Airport passenger growth in Houston vs. DallasInteresting opinion column in the Ft. Worth Star-Telegram attacking American Airlines' new "independent" study showing that repealing the Wright Amendment (previous post) would be a disaster for the city. He rightly points out that the study talks about loss of service (which is nuts, because lower fares increase demand and therefore service), but completely ignores the benefits of lower fares. His interesting stats:
5% growth for Dallas vs. 44% growth for Houston - that is a huge difference. Both metros are about the same size and have grown at about the same pace, so the difference has to be the higher fares in Dallas from the lack of real Southwest competition. You gotta think they'll eventually come to their senses and repeal this thing...
Since 1994, air passenger traffic has grown almost 33 percent across the nation, according to the Transportation Department's statistics on originating traffic. But D/FW is up just 8 percent by that measure, and that's before Delta pulled 200 flights this year. Love Field passengers declined 13.5 percent over the same period, as flight restrictions prompted Southwest to shrink in its hometown and expand elsewhere.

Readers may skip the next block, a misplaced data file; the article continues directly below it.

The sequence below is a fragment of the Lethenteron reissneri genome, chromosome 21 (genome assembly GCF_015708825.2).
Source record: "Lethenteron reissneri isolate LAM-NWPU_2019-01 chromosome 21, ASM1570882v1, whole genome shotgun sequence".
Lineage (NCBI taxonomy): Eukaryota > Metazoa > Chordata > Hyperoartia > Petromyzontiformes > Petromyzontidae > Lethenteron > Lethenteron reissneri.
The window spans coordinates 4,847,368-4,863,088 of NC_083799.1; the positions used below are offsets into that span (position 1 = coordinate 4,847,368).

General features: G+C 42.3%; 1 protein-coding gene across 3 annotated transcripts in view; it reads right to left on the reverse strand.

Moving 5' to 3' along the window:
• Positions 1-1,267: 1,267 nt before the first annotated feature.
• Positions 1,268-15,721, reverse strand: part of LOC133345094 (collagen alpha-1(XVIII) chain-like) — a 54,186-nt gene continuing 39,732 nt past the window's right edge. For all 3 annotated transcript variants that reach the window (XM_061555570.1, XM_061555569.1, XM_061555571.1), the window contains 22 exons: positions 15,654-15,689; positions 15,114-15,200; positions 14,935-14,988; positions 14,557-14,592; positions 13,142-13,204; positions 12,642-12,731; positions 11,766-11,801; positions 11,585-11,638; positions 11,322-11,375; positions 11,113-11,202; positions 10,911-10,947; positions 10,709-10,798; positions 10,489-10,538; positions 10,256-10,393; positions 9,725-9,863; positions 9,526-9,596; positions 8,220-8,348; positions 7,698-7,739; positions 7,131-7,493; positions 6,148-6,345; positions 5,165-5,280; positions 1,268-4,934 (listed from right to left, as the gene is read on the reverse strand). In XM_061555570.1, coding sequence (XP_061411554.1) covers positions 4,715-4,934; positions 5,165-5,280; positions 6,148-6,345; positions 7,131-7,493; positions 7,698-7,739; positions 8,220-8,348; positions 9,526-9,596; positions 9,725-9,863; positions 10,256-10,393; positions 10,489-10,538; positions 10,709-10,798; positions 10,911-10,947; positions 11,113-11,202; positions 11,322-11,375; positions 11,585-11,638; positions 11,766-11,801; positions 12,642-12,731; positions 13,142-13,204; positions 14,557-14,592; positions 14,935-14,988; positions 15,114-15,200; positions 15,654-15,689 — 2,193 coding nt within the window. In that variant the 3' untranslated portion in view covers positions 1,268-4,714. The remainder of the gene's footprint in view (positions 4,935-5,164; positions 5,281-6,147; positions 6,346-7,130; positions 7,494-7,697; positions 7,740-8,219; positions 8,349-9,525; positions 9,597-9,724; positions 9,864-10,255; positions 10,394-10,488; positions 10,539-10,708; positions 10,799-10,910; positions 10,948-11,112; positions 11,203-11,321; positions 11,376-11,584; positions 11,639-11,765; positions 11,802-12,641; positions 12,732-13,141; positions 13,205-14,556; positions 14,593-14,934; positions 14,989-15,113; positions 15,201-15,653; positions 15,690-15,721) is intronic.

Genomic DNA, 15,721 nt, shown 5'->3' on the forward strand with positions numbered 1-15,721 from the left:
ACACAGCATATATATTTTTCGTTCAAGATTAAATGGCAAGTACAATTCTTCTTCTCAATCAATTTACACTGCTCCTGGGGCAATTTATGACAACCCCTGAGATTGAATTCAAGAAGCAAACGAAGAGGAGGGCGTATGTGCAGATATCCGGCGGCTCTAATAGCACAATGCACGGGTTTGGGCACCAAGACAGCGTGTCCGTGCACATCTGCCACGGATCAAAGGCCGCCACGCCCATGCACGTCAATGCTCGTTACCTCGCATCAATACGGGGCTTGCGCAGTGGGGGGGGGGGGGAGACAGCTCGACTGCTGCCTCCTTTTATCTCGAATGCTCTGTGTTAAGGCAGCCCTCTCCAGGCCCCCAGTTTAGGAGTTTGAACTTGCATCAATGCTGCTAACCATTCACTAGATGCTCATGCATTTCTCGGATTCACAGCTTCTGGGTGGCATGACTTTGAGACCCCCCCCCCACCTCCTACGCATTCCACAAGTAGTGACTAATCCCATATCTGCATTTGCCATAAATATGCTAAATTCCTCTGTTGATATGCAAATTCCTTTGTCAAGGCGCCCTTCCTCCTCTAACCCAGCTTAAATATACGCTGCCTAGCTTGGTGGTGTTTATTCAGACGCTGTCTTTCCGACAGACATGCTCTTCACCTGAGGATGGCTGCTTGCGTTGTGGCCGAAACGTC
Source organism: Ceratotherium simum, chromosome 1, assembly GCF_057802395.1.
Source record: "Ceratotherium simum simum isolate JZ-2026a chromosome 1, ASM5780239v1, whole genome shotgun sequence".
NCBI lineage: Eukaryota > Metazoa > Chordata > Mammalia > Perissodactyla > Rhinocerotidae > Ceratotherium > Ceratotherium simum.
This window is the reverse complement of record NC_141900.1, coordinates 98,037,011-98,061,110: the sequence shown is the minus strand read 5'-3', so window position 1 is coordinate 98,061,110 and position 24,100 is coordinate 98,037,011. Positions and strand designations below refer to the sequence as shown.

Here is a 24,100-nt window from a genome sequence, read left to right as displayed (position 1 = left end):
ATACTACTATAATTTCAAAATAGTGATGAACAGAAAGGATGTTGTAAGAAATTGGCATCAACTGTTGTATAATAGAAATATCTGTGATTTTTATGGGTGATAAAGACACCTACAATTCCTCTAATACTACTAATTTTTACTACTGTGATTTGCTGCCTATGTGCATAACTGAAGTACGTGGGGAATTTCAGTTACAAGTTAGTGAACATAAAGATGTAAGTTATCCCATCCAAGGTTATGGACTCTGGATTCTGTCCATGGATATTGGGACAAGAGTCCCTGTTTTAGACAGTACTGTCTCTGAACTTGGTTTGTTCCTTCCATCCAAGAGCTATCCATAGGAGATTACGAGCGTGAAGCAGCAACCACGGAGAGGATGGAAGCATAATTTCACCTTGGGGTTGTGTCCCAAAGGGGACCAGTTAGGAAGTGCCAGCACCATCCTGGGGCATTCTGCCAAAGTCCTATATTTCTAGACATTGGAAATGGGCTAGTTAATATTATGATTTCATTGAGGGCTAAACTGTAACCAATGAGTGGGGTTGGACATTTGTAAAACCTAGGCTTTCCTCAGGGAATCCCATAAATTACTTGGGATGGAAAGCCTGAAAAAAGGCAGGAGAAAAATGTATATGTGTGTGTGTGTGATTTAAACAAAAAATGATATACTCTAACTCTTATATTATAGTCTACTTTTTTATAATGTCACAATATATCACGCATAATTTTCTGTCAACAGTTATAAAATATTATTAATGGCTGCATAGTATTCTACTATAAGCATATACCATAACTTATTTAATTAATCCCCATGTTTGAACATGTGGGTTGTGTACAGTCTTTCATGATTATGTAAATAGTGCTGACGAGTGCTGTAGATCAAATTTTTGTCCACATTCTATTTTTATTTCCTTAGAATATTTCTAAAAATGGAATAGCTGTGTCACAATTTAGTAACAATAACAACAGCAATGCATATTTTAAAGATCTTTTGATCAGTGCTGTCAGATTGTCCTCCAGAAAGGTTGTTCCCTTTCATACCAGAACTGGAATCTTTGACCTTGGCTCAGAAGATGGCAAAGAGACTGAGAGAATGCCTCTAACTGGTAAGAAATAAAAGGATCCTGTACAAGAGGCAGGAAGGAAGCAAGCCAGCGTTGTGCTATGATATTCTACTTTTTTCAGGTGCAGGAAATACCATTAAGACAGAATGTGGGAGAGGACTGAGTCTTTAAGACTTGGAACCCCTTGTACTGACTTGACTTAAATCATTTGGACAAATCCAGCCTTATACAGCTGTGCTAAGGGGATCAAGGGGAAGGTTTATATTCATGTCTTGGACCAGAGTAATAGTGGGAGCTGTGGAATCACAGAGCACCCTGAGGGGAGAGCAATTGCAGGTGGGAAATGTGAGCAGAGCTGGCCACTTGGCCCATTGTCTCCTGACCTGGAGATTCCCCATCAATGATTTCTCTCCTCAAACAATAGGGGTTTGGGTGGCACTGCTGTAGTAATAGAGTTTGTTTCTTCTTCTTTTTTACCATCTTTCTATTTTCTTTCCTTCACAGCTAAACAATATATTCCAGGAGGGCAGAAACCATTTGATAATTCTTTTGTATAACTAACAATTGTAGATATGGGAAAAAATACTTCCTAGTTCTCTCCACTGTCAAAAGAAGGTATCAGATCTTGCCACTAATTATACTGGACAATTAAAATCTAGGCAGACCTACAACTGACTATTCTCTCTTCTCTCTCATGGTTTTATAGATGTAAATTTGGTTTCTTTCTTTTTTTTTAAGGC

Combined, this measure of passenger traffic in the Metroplex rose just 5.4 percent from 1994 to 2004. That stinks. But that's what happens when you miss the discount revolution, when long-haul fares are almost 40 percent higher than the national average.
Miami did worse than D/FW, but at least Fort Lauderdale doubled. Together, 40 percent more people flew out of South Florida in 2004 than in 1994. Houston's two airports were up a combined 44 percent; Chicago's two airports were up 26 percent. Atlanta was up 53 percent and Phoenix, 50 percent.
In short, the Metroplex aviation market isn't growing like the rest of the country's. Not even close. The best explanation is that we've put a regulatory fence around Southwest at Love Field, and American's dominance at D/FW is so lucrative that it vanquishes any challenger. With limited competition, there's been limited growth.